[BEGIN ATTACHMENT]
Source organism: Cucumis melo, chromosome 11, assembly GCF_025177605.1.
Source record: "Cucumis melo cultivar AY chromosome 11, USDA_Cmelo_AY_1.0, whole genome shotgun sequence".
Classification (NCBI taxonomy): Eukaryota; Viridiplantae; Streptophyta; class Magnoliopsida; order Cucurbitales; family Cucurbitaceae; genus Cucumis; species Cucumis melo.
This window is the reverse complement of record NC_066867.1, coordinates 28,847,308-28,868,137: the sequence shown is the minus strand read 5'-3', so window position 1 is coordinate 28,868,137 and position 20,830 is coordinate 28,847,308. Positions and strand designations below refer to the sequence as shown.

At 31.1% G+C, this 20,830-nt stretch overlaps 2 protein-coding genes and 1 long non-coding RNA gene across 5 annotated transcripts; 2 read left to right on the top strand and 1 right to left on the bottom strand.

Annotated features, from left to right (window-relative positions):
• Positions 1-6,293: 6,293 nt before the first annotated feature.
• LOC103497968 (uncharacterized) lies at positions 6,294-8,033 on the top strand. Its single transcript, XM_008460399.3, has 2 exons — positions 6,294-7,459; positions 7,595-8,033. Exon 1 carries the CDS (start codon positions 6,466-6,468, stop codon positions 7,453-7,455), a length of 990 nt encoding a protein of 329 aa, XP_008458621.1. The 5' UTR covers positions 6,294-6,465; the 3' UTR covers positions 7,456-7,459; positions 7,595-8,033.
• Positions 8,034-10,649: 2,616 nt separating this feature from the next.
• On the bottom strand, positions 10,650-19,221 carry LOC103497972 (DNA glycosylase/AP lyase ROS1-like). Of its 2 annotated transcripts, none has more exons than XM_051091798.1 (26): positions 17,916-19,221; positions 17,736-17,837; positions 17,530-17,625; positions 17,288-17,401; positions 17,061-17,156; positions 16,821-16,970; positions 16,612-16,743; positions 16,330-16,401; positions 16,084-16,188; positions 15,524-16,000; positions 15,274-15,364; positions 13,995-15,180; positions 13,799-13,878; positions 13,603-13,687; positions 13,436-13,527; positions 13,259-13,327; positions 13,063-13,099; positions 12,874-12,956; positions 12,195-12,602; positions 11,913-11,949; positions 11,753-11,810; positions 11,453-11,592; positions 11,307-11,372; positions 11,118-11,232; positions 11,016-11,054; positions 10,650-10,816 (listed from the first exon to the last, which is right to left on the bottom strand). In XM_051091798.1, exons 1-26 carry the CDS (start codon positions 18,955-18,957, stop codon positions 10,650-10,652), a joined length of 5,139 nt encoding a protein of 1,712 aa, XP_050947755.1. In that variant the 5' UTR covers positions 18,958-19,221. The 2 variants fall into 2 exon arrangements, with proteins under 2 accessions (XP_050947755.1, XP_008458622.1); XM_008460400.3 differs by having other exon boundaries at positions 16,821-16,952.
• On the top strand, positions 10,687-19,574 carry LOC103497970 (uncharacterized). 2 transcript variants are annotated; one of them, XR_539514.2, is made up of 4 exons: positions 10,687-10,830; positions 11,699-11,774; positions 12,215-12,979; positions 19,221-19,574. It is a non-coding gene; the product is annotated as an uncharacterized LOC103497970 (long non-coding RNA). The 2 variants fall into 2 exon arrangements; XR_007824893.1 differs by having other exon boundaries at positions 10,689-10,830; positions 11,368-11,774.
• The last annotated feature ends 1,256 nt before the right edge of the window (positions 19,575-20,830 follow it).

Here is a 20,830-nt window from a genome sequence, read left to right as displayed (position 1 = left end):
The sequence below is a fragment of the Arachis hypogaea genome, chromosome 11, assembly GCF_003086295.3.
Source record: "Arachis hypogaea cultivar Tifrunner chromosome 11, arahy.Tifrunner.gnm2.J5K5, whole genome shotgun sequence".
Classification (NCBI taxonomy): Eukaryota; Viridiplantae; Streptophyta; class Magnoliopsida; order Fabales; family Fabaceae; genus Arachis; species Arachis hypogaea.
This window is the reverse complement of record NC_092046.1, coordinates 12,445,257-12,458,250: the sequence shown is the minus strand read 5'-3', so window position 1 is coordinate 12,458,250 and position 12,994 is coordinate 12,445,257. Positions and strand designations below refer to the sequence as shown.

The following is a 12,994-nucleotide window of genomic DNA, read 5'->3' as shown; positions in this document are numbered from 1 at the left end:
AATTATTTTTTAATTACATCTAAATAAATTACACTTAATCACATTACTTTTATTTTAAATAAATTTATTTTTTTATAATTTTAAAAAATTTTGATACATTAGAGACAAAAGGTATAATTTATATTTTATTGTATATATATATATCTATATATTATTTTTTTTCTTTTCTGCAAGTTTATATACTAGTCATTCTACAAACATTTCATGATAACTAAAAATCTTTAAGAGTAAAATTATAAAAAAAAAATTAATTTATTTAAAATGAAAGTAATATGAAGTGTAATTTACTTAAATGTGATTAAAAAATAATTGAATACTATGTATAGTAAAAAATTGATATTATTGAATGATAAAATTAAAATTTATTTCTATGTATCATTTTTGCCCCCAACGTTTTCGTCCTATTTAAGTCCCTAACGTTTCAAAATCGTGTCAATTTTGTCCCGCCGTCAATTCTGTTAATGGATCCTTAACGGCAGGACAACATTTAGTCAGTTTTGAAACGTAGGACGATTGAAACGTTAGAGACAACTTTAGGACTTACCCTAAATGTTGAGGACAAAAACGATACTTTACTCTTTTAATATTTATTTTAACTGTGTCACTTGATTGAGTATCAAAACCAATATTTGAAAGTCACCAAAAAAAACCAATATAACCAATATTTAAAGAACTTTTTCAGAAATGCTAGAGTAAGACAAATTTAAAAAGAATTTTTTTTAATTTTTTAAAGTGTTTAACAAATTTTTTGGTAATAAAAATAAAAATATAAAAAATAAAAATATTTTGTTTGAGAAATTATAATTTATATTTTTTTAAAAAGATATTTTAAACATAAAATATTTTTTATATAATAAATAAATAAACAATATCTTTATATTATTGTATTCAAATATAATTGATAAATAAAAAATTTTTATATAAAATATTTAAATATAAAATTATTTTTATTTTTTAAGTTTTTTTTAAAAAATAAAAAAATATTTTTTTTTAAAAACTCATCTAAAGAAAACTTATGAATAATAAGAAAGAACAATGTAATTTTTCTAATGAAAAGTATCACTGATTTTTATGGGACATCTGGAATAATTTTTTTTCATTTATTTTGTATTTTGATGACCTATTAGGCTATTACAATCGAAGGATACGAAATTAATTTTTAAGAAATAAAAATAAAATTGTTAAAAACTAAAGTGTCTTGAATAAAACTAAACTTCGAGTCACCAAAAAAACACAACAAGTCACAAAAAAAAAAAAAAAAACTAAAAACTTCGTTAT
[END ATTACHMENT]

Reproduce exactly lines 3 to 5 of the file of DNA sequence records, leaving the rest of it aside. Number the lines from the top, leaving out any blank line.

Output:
Classification (NCBI taxonomy): Eukaryota; Viridiplantae; Streptophyta; class Magnoliopsida; order Cucurbitales; family Cucurbitaceae; genus Cucumis; species Cucumis melo.
This window is the reverse complement of record NC_066867.1, coordinates 28,847,308-28,868,137: the sequence shown is the minus strand read 5'-3', so window position 1 is coordinate 28,868,137 and position 20,830 is coordinate 28,847,308. Positions and strand designations below refer to the sequence as shown.

At 31.1% G+C, this 20,830-nt stretch overlaps 2 protein-coding genes and 1 long non-coding RNA gene across 5 annotated transcripts; 2 read left to right on the top strand and 1 right to left on the bottom strand.